exactly, I wish they could do idk…actual reasearch perhaps? Oh wait no, Boeing and accident in title? Boeing’s problem
What was the other one?
747 taking off from Amsterdam
Oh wow I didn’t hear about that one.
Let’s not forget most of these planes have been stored for over a year, so issues are bound to arise.
Cracked fan blades though doesn’t seem like something that should be effected by sitting stagnant. The 747 also was a cargo plane, so if anything it’s been operating more this last year. Plus the other United issue, and the JAL issue that play into this were two and three years ago respectively.
You’d be right, I just covered it in a post over on the United 777 (PW4000) engine failure thread, the story regarding JL904 which as, I’ve understood you’ve read, that faced a similar incident late last year.
Sad, but true. It’s too bad, too see all these aircraft grounded
sooo they were more incidents by that (before united 328)
No what they were trying to say is that since most aircraft have been grounded not flying sitting under the sun and getting dust, that some planes might have problems getting back into service. It’s like if you played a sport and didn’t play it for over a year, when you came back you would be worse at your sport then when you were still playing it.
A small number of planes have been flown for a single 10-15 mins pattern at airports every 4-6 weeks to keep it serviceable throughout the pandemic to make it air worthy and ready when air traffic resume - alas, a small minority.
The rest have been parked with engines covers on. Some long haul wide bodies aircraft have been converted into cargo to make deliveries ie new revenue steams for the airlines to stay afloat. Old aircraft like BA beloved 747 were forced to have an early retirement few years earlier than anticipated.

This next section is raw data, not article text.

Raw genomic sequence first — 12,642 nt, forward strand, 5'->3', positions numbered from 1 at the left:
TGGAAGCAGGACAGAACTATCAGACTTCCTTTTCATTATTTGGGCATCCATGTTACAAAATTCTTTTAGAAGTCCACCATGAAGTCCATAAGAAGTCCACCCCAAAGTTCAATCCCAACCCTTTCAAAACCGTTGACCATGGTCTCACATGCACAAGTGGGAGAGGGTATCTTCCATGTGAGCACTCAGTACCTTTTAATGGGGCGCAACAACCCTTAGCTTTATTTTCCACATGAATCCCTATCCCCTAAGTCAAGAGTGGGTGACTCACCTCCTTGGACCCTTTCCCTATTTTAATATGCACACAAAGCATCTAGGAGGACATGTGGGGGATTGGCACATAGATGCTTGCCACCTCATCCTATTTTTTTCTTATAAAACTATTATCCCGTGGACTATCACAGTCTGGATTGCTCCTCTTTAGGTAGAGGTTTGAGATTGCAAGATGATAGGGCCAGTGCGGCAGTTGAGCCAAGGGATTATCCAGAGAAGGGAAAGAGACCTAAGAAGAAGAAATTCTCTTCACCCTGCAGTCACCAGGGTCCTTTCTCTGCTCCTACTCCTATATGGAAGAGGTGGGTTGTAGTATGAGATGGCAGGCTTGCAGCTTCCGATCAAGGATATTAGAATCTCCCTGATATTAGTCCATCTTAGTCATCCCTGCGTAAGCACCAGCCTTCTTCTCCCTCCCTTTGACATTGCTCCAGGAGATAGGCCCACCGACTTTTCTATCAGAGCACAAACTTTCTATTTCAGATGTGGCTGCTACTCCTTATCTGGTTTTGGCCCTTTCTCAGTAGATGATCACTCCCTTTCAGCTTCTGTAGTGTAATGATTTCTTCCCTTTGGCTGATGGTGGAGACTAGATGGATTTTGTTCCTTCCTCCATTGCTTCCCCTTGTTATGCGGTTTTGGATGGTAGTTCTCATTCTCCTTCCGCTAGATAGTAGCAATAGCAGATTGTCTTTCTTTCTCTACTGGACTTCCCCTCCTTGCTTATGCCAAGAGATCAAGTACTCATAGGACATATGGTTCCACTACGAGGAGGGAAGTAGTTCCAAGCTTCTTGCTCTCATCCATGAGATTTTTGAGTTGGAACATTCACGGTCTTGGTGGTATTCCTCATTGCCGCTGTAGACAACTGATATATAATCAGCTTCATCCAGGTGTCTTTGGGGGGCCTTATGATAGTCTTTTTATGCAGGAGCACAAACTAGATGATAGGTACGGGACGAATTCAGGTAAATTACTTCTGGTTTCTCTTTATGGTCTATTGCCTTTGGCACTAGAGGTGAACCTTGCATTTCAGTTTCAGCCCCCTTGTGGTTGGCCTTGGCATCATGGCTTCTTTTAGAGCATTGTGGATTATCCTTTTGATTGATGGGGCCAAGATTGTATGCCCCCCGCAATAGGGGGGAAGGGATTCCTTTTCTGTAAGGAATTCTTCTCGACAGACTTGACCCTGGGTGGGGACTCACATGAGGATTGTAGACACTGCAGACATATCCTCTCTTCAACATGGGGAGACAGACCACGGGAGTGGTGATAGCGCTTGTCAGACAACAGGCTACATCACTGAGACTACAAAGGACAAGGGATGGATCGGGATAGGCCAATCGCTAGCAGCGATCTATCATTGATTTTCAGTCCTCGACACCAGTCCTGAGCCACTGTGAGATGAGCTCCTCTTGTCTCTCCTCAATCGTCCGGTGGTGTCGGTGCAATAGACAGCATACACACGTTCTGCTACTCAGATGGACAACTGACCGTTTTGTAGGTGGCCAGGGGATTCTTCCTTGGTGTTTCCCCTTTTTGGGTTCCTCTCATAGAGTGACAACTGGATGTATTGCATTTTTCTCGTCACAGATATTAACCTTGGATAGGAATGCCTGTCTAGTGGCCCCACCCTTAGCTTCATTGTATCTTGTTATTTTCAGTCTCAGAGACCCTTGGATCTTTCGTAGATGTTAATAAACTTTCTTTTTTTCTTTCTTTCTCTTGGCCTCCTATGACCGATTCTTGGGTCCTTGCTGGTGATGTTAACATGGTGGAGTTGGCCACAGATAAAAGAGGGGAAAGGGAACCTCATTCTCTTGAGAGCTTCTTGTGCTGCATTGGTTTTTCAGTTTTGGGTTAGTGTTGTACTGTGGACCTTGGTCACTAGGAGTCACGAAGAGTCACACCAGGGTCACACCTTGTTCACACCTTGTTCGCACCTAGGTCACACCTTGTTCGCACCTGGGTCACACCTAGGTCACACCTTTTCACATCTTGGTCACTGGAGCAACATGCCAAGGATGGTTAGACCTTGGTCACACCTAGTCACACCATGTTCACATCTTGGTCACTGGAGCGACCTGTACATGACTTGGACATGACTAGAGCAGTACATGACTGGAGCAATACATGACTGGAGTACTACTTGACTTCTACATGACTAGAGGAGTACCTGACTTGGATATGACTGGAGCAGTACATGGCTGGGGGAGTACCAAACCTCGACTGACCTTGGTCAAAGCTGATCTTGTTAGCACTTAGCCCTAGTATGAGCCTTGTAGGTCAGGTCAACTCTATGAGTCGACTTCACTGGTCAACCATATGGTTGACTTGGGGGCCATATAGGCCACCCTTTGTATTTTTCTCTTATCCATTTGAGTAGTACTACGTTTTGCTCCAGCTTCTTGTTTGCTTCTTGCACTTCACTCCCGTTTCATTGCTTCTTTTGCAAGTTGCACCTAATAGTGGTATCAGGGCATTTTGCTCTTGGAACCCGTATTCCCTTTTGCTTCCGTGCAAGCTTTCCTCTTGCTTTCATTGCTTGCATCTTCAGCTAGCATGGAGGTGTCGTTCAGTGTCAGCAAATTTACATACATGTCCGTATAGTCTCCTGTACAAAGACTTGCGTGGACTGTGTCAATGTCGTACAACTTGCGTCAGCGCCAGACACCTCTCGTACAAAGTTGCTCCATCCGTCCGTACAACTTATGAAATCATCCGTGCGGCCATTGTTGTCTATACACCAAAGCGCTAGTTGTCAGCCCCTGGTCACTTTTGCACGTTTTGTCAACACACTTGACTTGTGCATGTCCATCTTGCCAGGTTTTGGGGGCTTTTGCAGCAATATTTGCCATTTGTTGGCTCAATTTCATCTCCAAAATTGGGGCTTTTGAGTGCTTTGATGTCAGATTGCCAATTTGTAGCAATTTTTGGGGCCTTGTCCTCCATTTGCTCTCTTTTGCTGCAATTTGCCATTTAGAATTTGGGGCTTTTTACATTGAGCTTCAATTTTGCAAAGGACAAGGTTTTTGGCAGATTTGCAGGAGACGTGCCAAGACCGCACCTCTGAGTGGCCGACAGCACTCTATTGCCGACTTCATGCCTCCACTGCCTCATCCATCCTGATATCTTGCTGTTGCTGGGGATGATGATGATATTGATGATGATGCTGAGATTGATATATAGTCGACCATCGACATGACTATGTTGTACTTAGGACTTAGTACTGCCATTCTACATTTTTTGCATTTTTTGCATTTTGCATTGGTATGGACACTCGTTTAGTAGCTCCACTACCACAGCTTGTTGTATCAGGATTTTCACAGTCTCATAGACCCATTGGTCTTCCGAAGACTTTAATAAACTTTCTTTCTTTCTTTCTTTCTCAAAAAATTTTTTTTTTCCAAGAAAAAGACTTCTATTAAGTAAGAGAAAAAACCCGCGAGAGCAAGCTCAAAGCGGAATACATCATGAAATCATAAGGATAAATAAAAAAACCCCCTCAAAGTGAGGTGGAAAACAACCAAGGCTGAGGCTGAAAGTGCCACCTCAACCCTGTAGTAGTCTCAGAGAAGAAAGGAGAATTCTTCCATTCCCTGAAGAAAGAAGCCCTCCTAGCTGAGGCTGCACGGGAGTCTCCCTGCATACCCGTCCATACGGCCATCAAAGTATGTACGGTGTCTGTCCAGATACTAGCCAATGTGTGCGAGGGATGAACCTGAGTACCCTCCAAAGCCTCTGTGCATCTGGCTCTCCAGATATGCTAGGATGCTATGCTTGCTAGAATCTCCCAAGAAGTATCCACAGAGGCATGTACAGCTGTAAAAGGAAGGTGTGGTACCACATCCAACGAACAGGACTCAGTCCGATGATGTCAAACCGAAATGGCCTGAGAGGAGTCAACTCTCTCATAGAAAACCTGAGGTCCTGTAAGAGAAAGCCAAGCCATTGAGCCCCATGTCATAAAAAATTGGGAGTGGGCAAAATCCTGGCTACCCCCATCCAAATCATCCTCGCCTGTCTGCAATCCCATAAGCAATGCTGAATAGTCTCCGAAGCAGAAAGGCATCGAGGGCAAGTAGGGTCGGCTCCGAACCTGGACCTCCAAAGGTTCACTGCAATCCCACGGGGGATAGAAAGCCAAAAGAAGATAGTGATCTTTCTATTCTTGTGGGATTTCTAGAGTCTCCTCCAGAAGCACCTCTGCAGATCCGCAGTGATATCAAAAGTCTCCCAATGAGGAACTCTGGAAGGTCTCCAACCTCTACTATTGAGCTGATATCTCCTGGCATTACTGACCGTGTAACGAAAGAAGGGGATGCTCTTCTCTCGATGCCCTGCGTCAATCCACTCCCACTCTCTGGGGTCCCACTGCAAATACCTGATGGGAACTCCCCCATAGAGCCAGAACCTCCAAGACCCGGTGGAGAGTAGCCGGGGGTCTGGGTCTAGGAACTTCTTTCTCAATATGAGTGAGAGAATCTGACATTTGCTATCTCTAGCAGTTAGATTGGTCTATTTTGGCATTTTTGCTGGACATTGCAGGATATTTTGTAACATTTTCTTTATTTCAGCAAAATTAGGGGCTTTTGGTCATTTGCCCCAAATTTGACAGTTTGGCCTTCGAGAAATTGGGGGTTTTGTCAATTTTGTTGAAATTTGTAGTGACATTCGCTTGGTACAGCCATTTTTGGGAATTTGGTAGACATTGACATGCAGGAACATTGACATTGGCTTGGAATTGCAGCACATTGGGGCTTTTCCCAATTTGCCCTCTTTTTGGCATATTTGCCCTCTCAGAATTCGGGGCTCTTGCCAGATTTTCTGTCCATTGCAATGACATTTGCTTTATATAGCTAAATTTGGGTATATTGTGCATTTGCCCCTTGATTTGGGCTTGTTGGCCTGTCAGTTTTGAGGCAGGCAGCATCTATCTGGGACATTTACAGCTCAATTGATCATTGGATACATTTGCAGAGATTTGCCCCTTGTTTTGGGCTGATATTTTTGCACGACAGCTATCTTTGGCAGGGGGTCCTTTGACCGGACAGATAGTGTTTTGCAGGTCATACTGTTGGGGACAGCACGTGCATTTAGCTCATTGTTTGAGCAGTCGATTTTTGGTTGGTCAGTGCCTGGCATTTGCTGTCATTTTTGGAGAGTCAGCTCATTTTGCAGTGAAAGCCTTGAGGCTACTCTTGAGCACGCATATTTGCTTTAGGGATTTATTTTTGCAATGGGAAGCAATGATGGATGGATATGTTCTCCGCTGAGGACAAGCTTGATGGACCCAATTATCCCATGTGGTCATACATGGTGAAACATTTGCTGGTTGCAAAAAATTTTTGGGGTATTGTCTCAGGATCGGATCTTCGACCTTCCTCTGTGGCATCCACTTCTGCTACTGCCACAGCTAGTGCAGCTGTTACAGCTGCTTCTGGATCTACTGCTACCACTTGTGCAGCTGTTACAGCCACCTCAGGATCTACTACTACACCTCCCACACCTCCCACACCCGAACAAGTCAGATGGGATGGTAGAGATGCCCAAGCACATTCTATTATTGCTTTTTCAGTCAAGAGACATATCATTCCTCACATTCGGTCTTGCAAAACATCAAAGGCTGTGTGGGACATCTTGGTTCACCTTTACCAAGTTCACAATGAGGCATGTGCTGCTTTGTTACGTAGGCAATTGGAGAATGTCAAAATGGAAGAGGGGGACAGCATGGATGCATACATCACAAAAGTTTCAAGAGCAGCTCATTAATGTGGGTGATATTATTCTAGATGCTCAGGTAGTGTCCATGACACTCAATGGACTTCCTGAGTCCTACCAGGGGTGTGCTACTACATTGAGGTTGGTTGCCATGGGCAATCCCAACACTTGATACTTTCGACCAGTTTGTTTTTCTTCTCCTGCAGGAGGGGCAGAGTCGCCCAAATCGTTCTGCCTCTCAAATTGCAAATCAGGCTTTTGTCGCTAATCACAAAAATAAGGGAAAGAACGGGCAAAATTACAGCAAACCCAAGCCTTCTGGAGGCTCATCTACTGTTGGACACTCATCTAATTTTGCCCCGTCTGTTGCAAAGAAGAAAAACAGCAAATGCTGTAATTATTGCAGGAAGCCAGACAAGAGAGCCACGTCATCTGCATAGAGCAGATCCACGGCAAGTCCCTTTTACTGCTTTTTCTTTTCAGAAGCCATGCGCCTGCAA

There will be more pressure on maintainence & engineer teams to get it right to pass inspection checks for each plane which take a lot of resources, time & money.
Time will tell whether its a coincidence (although four events are classed as serious incidents involving P&W engines) in a relatively short period of time or something else - systemic maintenance failure with P&W and not complying the airworthiness directive that bought up by @Enigma
Again its early to speculate but can’t help ourselves to draw theories behind it. If there’s another incident involving P&W engines in the near future then definitely something is amiss.
My gut feeling it’s an unfortunate set of circumstances.
I do know engine issues does happen time to time & occur more often than people think. It’s the explosive bit that worry me. At least its better now to be investigated and out on radar
Boeing isn’t doing too good rn…
It’s not Boeing, its Pratt & Whitney. Of course the media is gonna say its Boeing…
Okay my bad then
OKAY I get it chill out
Just to be clear, the 757 as well as the C17 use PW2000s which have served for ages without any incident. The incident engine(s) on the two UA 772s, the 744 in Maastricht and the JAL 772 near Okinawa were all PW4000. Just as @CPT_Colorado pointed out with Deer’s post, speculation won’t help in any way. The NTSB and all other relevant parties all know their jobs.
It’s definitely not a Boeing problem 😉
I did have a look on the internet to see if I could find any images regarding the incident, but nothing seemed to tie into it
Aircraft make emergency landings all the time for various mechanical reasons, and typically it doesn’t get reported on. It is highly possible that this isn’t as drastic as it’s being made out to be, and is simply gaining a lot of media traction because of the 747 and 777 incidents only recently. The media will spin anything in their own favour
The media are reporting several different things in regards to the incident. The most common information I’ve found between them is that the aircraft landed safely, didn’t appear to be damaged and returned to the gate using its own power with no assistance. No further information has been provided, but at this point it could just be something as simple as a warning light.
“A Delta spokeswoman said the plane diverted “out of an abundance of caution following an indicator warning of a possible problem with one of its engines.””
Once again, this doesn’t put Boeing to blame. They don’t build the engines, and they also don’t do regular checks on them. That falls upon PW and the airline. Boeing have had a rough couple of years, don’t pin blame on them they don’t deserve.
Well said @Kirito_77 👍